Light-pulse atom interferometry--in which laser pulses split, recombine, and interfere quantum mechanical atomic matter waves--is a valuable tool for a broad set of practical measurements and fundamental physics tests. Recent advances have enabled atom interferometers that enclose a large spacetime area between their two arms (up to tens of centimeters spatial separation between the arms, for a duration on the scale of one second), dramatically improving interferometer sensitivity to inertial and gravitational forces. The sensitivity of these interferometers was in large part enabled by using a 10-meter-tall atomic fountain, which allowed for multiple seconds of free-fall. Such a large apparatus cannot be used outside the laboratory for a practical sensor, and many other experiments of fundamental interest would also benefit from a more compact apparatus. The main research problem addressed by this proposal is to develop techniques that allow atom interferometers to achieve sensitivities similar to--or even larger than--those demonstrated in 10-meter-scale apparatus while maintaining a much smaller sensor size (50 cm or smaller sensor height).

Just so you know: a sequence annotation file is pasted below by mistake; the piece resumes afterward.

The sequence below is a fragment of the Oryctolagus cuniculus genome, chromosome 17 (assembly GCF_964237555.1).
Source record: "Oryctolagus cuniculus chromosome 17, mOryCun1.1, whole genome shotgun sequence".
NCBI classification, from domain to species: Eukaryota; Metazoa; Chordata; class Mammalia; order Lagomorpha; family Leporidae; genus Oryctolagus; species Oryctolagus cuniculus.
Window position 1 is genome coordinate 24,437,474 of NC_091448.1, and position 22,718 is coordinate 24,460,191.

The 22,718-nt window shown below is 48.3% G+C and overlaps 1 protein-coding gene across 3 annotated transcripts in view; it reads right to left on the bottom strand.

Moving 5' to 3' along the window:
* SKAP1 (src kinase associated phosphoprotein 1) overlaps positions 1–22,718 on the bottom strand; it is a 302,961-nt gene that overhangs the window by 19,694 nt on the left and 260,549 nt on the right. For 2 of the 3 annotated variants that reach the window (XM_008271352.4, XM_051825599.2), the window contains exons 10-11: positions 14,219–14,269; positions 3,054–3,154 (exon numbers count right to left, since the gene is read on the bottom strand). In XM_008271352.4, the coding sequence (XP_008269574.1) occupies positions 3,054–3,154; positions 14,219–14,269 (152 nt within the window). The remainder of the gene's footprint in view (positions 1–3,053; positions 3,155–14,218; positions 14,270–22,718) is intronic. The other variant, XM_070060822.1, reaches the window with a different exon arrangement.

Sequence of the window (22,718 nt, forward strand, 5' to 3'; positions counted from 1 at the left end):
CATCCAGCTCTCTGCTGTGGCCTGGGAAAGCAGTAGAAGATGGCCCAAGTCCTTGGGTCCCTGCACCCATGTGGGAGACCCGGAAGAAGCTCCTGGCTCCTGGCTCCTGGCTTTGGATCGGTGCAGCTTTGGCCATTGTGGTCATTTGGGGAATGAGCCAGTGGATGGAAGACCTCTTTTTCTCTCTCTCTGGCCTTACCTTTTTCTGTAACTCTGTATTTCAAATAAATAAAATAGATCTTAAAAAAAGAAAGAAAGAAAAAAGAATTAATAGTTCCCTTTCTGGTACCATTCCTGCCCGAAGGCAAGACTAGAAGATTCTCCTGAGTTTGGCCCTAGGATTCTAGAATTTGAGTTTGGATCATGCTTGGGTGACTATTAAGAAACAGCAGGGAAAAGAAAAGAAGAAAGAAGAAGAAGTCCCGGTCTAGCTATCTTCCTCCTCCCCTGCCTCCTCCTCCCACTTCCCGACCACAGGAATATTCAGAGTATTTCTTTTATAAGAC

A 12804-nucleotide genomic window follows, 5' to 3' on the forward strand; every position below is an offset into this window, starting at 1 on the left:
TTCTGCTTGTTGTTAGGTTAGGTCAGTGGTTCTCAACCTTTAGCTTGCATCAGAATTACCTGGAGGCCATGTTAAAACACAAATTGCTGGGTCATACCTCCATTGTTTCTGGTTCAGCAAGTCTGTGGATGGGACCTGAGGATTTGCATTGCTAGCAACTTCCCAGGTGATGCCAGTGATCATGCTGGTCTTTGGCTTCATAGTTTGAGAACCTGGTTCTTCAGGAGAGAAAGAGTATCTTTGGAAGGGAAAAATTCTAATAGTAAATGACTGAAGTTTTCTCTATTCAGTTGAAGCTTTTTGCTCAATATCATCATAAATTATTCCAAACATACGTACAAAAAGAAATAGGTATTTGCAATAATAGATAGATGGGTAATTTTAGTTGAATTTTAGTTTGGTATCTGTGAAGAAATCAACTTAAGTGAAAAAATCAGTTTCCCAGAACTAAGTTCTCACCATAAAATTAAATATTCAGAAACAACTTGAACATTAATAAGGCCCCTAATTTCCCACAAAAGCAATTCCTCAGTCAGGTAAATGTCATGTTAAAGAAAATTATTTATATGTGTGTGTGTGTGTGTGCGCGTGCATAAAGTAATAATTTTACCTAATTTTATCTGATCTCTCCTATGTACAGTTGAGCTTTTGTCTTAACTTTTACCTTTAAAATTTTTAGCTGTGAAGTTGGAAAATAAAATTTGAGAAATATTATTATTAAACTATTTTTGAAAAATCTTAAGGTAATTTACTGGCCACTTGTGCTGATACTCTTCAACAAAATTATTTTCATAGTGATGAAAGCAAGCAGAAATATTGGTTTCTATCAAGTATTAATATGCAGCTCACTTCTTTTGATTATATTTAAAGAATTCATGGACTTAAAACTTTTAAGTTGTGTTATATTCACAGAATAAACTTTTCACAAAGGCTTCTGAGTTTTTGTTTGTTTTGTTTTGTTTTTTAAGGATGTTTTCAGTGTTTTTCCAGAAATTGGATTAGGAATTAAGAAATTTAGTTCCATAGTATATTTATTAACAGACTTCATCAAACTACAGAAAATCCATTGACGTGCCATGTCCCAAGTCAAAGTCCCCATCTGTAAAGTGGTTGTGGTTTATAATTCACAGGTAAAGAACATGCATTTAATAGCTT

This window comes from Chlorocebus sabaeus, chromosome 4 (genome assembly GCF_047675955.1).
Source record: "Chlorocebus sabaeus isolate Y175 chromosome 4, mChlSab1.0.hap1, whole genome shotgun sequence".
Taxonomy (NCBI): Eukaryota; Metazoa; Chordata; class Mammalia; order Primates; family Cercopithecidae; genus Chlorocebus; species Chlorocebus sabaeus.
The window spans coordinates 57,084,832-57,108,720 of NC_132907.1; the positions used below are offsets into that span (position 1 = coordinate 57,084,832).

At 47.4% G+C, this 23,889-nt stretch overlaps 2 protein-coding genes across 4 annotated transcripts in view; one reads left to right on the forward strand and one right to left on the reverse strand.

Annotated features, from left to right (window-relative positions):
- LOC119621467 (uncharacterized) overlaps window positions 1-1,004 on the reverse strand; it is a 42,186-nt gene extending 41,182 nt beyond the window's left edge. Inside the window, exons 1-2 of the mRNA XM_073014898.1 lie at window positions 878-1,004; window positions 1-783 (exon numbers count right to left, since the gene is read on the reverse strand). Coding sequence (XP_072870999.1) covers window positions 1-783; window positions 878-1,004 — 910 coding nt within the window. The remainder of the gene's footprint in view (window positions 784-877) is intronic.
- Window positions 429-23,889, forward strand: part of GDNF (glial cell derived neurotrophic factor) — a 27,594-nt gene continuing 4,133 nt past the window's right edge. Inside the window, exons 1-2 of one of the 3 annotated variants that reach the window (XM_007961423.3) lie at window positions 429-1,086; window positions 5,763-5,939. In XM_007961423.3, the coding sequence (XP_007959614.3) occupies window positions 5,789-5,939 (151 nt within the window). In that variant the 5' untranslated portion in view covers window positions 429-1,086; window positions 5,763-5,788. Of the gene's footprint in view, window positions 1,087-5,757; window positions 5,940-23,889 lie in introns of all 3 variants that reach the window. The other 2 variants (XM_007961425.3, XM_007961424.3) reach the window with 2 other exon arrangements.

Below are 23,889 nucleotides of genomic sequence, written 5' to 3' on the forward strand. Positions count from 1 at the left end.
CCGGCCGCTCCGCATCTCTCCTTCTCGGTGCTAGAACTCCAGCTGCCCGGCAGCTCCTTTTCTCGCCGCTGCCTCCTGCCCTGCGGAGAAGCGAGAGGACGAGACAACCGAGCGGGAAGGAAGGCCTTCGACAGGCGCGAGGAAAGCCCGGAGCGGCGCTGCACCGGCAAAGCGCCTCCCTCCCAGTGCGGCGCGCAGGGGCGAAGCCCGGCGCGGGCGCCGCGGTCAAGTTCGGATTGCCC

|Effective start/end date||3/25/19 → 3/24/22|
- Office of Naval Research (N00014-19-1-2181 P00004)
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